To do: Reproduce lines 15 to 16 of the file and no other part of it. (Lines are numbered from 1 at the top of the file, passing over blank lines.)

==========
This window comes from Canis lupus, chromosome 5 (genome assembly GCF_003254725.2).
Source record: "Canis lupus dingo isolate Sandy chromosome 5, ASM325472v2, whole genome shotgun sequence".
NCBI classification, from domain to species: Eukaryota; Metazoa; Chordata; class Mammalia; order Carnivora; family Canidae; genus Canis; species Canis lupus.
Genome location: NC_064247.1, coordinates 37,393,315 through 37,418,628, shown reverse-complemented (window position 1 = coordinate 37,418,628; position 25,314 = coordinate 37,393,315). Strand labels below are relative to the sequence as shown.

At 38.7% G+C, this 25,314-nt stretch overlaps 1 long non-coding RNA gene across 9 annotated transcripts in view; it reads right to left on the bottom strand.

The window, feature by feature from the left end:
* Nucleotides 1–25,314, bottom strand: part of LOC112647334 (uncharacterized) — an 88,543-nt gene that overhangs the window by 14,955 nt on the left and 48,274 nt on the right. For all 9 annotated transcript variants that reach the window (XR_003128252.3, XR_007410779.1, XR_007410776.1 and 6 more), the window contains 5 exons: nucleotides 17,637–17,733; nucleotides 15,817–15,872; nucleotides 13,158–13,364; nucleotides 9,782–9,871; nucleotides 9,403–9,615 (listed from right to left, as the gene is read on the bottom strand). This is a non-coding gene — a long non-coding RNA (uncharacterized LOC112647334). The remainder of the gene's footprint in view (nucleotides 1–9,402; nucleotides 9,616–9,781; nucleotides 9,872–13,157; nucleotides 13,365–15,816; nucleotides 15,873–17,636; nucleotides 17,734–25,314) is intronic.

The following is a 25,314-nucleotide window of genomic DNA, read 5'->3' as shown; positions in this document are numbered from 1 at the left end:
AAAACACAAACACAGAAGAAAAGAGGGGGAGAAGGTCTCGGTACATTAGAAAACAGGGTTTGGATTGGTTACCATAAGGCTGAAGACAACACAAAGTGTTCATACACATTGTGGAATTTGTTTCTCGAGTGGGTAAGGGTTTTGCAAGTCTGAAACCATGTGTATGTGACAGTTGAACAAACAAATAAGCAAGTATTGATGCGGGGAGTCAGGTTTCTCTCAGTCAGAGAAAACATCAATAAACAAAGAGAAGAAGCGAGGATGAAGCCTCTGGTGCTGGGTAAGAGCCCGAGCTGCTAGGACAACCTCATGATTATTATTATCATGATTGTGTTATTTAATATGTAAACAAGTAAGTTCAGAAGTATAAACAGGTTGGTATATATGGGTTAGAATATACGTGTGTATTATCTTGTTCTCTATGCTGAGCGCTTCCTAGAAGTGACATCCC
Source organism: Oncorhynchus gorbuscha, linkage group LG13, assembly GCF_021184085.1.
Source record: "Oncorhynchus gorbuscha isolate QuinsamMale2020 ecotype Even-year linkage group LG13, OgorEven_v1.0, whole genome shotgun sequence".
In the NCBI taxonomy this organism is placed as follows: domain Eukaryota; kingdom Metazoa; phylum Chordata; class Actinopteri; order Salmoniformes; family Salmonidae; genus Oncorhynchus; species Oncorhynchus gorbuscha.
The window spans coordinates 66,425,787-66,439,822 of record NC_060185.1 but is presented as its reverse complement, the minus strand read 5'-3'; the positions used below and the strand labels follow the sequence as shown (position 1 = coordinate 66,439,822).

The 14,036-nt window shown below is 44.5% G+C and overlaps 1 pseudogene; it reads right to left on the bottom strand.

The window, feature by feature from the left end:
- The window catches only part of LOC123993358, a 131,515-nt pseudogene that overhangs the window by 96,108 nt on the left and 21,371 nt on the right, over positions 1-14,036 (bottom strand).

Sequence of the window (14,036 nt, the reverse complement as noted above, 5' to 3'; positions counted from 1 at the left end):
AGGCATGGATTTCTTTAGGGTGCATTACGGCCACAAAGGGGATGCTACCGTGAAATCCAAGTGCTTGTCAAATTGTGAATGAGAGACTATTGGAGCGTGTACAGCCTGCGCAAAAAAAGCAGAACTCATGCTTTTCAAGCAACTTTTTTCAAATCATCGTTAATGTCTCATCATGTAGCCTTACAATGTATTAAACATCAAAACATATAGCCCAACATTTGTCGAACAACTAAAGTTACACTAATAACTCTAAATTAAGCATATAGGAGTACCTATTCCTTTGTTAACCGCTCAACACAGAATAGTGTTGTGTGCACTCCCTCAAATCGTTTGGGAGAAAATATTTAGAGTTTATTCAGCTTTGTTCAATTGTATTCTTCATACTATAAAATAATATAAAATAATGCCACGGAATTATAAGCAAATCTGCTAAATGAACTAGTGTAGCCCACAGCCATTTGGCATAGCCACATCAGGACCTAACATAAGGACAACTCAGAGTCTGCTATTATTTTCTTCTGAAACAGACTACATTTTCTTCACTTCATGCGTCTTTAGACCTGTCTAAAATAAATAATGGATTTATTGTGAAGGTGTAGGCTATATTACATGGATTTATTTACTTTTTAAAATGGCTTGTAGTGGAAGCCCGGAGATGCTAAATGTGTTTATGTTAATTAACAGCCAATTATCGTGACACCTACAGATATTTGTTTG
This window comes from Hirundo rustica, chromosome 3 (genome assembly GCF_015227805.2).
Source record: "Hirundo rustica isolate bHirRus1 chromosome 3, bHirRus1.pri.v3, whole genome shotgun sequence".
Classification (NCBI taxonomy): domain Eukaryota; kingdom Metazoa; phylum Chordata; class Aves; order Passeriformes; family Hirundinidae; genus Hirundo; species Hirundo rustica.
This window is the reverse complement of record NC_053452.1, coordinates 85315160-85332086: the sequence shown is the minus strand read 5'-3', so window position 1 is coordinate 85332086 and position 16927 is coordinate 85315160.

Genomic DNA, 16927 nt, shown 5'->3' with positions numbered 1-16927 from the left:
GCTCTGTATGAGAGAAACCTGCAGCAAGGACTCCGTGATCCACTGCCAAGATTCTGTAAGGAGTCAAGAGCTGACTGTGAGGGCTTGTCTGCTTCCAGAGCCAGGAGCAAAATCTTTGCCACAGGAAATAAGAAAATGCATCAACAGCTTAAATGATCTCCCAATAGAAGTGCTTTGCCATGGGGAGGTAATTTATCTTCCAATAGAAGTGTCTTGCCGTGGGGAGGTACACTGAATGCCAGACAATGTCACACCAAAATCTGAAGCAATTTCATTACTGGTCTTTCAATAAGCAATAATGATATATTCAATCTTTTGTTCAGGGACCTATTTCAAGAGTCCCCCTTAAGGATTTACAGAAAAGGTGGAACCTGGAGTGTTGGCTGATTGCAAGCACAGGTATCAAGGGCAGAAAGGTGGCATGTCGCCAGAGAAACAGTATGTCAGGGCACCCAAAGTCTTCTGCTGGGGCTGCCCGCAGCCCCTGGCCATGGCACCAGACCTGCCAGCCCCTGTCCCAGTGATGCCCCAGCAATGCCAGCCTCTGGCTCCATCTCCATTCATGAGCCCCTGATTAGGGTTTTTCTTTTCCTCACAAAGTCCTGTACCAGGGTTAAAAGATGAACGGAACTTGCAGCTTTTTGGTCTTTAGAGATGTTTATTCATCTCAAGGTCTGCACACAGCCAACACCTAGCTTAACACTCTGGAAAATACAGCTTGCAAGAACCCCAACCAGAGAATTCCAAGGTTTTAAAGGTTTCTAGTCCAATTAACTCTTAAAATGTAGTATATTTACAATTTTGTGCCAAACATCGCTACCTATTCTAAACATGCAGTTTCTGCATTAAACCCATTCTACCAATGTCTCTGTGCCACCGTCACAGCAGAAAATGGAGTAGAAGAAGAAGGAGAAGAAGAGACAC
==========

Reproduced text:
The window, feature by feature from the left end:
- The window catches only part of LOC123993358, a 131,515-nt pseudogene that overhangs the window by 96,108 nt on the left and 21,371 nt on the right, over positions 1-14,036 (bottom strand).